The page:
So Why Am I Writing About Girls in College?

I’ve asked myself this question a lot as I worked on my first novel, tentatively titled, Everything From You.  I mean, it’s been a while since I dragged a book bag down a long, academic corridor or paid attention to a schedule measured in 50-minute increments (not counting therapy of course).  In fact it’s been over 35 years.

If I’m going to be completely honest, then I have to admit that it’s not just the novel.  I’ve always adored teen movies of the John Hughes variety.  You know, all those films with Molly Ringwald.  And recently, my partner Jenny and I watched one of our all time favorites of this genre–Valley Girl–with a very young Nicholas Cage and an actress named Deborah Foreman, who has been long forgotten.  It has a killer soundtrack with songs like “I’ll Stop the World and Melt With You.”  Great film.  Oh, and the photo at the top of this entry.  That’s Emily and Paige from Pretty Little Liars, a show I just started watching on Netflix to help me get through the 40-minute stationary bike ride I take almost every day.  Emily is the lesbian character on the show and Paige is her girlfriend.

Is my interest in high school and college age characters more acceptable because it’s focused on lesbian characters?  Or does that just make it worse?

Valley Girl (film)

Valley Girl (film) (Photo credit: Wikipedia)

I guess it’s fair game to ask if I have a thing for younger women, especially since  Jenny is 17 years younger than me.  But she’s 40, not 20.  And believe me, I wouldn’t want to get involved with someone who’s in the midst of all that growing up drama.  I’m happy at home, with me and Jenny on opposite ends of the living room on our computers or sitting at the dining room table playing Scrabble as we split a bottle of mid-priced champagne on our anniversary.

So why write about three young lesbians in college?

I’ve always been drawn to the kind of interior changes a person undergoes  in their formative years, and how those changes can be set into motion when they are captivated by someone who, on the surface, seems like their polar opposite.  This is in essence the plot of Valley Girl.  The pretty, popular Valley Girl falls for the rough-edged, punky boy from the other side of the tracks (well, actually, Hollywood), and after the requisite rounds of push-pull, like any romance novel, they live happily ever after.  Because, you see, underneath their stereotyped exteriors, there is a similar, truer essence.  The things that really matter to each of them are the same things.  The thing that makes one roll on the floor laughing that they think no one else would find funny, well, the other one also finds funny.  It’s the unexpected connection.  The one nobody could have predicted least of all the two people involved.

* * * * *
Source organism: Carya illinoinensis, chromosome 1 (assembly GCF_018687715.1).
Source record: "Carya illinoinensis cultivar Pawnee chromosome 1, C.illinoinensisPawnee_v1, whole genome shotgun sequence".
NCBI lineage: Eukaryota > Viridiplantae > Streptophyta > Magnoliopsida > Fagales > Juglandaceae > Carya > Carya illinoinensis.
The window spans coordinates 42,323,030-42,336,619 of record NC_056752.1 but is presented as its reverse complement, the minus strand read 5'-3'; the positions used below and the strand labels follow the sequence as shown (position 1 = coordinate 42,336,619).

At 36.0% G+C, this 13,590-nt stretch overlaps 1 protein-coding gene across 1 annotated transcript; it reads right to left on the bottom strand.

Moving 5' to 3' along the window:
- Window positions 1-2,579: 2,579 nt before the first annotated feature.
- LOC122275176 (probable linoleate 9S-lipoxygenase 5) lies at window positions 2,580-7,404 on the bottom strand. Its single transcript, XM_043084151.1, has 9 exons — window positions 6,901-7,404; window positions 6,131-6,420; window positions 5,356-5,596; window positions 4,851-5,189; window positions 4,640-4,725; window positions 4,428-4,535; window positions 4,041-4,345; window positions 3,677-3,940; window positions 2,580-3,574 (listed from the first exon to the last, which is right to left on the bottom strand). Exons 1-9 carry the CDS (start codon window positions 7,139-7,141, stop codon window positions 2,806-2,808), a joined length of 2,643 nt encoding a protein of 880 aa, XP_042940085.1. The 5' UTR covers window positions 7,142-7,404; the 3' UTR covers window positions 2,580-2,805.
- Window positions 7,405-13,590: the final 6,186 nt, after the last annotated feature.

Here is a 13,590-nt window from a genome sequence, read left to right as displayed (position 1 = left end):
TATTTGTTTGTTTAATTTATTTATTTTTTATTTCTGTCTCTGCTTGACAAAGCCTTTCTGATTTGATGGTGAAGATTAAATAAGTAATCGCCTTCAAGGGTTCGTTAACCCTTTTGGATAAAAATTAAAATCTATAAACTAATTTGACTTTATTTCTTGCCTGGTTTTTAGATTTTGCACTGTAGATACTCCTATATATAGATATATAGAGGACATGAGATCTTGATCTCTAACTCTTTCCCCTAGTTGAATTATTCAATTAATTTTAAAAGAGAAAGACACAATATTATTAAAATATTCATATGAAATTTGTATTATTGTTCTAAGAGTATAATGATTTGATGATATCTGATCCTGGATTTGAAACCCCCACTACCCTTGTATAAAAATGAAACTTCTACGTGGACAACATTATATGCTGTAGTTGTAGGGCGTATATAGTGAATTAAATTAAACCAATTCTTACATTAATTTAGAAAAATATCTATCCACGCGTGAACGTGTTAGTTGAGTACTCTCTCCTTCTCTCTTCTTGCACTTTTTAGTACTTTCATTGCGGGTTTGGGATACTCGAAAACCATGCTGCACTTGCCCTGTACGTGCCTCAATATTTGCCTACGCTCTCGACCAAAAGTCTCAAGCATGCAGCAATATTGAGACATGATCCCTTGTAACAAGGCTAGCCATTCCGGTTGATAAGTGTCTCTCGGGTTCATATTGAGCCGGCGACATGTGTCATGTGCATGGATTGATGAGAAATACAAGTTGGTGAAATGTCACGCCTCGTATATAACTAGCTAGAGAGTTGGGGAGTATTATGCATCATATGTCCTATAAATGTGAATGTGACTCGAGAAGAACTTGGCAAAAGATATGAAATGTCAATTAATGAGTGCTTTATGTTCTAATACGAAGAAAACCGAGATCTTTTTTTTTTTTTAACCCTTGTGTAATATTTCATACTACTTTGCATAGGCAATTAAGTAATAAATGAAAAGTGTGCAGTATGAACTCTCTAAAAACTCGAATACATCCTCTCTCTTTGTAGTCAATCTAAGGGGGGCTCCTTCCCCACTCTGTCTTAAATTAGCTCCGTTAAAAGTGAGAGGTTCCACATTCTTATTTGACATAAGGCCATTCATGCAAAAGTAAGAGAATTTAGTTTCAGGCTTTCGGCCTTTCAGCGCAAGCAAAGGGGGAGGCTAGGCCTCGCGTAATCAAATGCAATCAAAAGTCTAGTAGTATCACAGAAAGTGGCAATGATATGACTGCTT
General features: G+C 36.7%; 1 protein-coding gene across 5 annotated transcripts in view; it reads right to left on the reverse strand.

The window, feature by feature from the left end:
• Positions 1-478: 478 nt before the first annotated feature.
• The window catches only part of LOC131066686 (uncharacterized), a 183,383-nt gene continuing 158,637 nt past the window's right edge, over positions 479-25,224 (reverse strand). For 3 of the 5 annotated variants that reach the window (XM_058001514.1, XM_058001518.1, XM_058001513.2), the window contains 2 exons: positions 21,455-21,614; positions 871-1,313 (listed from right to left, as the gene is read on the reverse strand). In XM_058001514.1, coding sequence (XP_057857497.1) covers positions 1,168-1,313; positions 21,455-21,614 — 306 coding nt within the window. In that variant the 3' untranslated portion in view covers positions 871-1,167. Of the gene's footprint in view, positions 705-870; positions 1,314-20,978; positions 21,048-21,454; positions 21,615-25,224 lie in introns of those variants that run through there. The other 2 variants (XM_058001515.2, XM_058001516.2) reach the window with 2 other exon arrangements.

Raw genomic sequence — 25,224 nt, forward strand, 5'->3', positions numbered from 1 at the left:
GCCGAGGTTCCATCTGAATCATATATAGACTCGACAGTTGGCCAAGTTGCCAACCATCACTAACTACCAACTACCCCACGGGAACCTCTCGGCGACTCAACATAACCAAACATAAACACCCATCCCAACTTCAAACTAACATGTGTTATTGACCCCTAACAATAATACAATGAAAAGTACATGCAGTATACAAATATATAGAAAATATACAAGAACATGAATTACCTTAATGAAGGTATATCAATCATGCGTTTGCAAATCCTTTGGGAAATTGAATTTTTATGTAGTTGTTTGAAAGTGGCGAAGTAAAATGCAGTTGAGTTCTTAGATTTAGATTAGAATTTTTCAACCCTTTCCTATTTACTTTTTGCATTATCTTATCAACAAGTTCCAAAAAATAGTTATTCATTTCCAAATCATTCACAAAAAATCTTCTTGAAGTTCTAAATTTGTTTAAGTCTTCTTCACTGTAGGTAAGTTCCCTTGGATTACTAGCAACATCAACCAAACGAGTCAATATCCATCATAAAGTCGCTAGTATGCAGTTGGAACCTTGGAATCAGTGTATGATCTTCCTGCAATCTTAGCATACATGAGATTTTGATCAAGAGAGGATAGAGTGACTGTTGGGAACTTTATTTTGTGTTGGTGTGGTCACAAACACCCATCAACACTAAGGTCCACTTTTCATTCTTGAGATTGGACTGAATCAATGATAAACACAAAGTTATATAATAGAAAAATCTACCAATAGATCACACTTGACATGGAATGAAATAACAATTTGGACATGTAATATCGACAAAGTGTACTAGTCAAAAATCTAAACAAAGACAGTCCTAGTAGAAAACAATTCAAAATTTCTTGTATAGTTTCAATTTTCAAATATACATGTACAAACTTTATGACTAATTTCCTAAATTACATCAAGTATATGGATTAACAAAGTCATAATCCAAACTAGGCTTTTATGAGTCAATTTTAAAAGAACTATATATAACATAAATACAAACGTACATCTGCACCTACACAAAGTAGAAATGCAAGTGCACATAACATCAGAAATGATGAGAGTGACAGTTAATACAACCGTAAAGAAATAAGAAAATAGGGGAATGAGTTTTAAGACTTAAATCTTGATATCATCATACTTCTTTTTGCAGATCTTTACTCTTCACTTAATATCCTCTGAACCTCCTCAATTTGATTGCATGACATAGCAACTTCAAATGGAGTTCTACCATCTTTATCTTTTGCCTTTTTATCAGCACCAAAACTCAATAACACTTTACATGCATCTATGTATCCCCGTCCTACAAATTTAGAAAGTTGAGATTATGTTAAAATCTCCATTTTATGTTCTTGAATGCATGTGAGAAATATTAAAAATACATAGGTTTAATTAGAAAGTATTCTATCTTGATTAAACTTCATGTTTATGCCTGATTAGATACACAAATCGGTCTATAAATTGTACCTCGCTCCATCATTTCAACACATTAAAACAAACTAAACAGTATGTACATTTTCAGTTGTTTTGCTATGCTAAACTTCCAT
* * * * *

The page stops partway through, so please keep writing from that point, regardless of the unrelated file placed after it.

While it’s true that this can happen at any age, there’s something about the quality of self-discovery involved when it occurs in young adulthood.  This is a time when you think you’ve got it all figured out when, in reality,  you know next to nothing and cover up that fact with lots of bravado.  The unexpected romance cuts through all of that and forces you to take stock of yourself and what and who you truly want in life.  That’s the coming of age arc that draws me in as a reader, a watcher and now as a writer.

The blurb for my novel is an attempt to provide a peek into this theme.  Here it is:

Stifled by her suburban Long Island home town, Robin Greene, a young lesbian, regularly escapes to the city to hang out with a group of homeless gay youth whose easy interchange of sex and friendship influences her as a developing writer.

By contrast, in Durham, North Carolina, Tracy Patterson has successfully managed her teenage life in the closet. With a fake boyfriend and perfect feminine appearance, she flies under the radar while seducing a series of older women, including her mother’s best friend.

As the summer after high school comes to a close, Robin and Tracy find themselves in the last place either wants to be–at college right outside of Boston, a new and strange environment where each is sure she will never meet anyone like herself.

As these young lesbians navigate their college years, it becomes clear that Robin and Tracy share much more than their outward differences would suggest and that each has a lot to teach the other about becoming the person she was meant to be.  Can they overcome their outer differences and find happiness together?  Or will their natural inclination to run away from love and commitment win out?

I’ll write later about where I am in the process of moving forward with the book, but I wanted the first entry on this blog to explore why I decided to look back at an age when so much can happen that can veer you off the track on which you’ve been set and onto the one where you know you need to be.